North and South

Chapters 51-52



'Bear up, brave heart! we will be calm and strong;

Sure, we can master eyes, or cheek, or tongue,

Nor let the smallest tell-tale sign appear

She ever was, and is, and will be dear.'


It was a hot summer's evening. Edith came into Margaret's bedroom, the first time in her habit, the second ready dressed for dinner. No one was there at first; the next time Edith found Dixon laying out Margaret's dress on the bed; but no Margaret. Edith remained to fidget about.

'Oh, Dixon! not those horrid blue flowers to that dead gold-coloured gown. What taste! Wait a minute, and I will bring you some pomegranate blossoms.'

'It's not a dead gold-colour, ma'am. It's a straw-colour. And blue always goes with straw-colour.' But Edith had brought the brilliant scarlet flowers before Dixon had got half through her remonstrance.

'Where is Miss Hale?' asked Edith, as soon as she had tried the effect of the garniture. 'I can't think,' she went on, pettishly, 'how my aunt allowed her to get into such rambling habits in Milton! I'm sure I'm always expecting to hear of her having met with something horrible among all those wretched places she pokes herself into. I should never dare to go down some of those streets without a servant. They're not fit for ladies.'

Dixon was still huffed about her despised taste; so she replied, rather shortly:

'It's no wonder to my mind, when I hear ladies talk such a deal about being ladies—and when they're such fearful, delicate, dainty ladies too—I say it's no wonder to me that there are no longer any saints on earth——'

'Oh, Margaret! here you are! I have been so wanting you. But how your cheeks are flushed with the heat, poor child! But only think what that tiresome Henry has done; really, he exceeds brother-in-law's limits. Just when my party was made up so beautifully—fitted in so precisely for Mr. Colthurst—there has Henry come, with an apology it is true, and making use of your name for an excuse, and asked me if he may bring that Mr. Thornton of Milton—your tenant, you know—who is in London about some law business. It will spoil my number, quite.'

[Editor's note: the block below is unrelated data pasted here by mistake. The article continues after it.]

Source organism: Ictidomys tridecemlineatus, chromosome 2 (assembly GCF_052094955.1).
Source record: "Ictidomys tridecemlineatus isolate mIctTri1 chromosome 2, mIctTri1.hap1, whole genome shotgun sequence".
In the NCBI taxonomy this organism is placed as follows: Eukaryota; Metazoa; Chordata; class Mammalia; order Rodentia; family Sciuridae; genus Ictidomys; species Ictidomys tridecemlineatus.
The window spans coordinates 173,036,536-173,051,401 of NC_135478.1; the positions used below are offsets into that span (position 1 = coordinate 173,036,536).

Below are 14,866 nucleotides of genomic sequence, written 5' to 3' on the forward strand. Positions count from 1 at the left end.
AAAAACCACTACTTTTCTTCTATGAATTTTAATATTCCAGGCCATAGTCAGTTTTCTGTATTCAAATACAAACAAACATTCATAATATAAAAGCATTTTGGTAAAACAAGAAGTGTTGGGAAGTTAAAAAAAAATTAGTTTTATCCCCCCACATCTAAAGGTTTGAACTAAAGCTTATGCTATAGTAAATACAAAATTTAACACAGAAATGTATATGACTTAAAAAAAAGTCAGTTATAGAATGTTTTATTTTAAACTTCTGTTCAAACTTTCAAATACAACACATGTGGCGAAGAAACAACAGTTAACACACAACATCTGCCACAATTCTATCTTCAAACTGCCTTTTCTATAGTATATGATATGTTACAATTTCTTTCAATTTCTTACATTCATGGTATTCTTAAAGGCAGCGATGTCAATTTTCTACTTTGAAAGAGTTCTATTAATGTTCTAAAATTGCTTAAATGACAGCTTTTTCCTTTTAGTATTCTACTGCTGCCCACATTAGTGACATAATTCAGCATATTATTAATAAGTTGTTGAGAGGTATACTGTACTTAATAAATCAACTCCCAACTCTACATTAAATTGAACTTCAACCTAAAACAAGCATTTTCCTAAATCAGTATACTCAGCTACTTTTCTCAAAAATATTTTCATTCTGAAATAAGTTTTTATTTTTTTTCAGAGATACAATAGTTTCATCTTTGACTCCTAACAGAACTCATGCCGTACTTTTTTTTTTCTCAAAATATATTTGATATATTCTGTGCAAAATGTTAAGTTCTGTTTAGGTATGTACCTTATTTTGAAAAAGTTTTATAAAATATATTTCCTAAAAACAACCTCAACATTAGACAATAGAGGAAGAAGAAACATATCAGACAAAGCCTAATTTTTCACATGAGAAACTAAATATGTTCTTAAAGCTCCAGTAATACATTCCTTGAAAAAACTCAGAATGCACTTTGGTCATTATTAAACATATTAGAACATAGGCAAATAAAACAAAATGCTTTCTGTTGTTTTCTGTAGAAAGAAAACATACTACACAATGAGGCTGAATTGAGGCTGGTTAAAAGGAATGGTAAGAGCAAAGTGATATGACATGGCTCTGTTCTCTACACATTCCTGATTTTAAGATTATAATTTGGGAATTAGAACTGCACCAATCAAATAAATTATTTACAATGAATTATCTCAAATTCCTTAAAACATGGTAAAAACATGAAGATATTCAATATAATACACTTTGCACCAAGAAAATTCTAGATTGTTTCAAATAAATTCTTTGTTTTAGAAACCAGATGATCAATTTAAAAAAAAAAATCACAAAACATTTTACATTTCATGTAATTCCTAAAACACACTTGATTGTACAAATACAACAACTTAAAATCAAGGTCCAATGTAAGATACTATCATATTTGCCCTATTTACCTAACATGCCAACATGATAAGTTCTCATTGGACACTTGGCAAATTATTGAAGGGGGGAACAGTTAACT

'I don't mind dinner. I don't want any,' said Margaret, in a low voice. 'Dixon can get me a cup of tea here, and I will be in the drawing-room by the time you come up. I shall really be glad to lie down.'

'No, no! that will never do. You do look wretchedly white, to be sure; but that is just the heat, and we can't do without you possibly. (Those flowers a little lower, Dixon. They look glorious flames, Margaret, in your black hair.) You know we planned you to talk about Milton to Mr. Colthurst. Oh! to be sure! and this man comes from Milton. I believe it will be capital, after all. Mr. Colthurst can pump him well on all the subjects in which he is interested, and it will be great fun to trace out your experiences, and this Mr. Thornton's wisdom, in Mr. Colthurst's next speech in the House. Really, I think it is a happy hit of Henry's. I asked him if he was a man one would be ashamed of; and he replied, "Not if you've any sense in you, my little sister." So I suppose he Is able to sound his h's, which is not a common Darkshire accomplishment—eh, Margaret?'

'Mr. Lennox did not say why Mr. Thornton was come up to town? Was it law business connected with the property?' asked Margaret, in a constrained voice.

'Oh! he's failed, or something of the kind, that Henry told you of that day you had such a headache,—what was it? (There, that's capital, Dixon. Miss Hale does us credit, does she not?) I wish I was as tall as a queen, and as brown as a gipsy, Margaret.'

'But about Mr. Thornton?'

'Oh I really have such a terrible head for law business. Henry will like nothing better than to tell you all about it. I know the impression he made upon me was, that Mr. Thornton is very badly off, and a very respectable man, and that I'm to be very civil to him; and as I did not know how, I came to you to ask you to help me. And now come down with me, and rest on the sofa for a quarter of an hour.'

The privileged brother-in-law came early and Margaret reddening as she spoke, began to ask him the questions she wanted to hear answered about Mr. Thornton.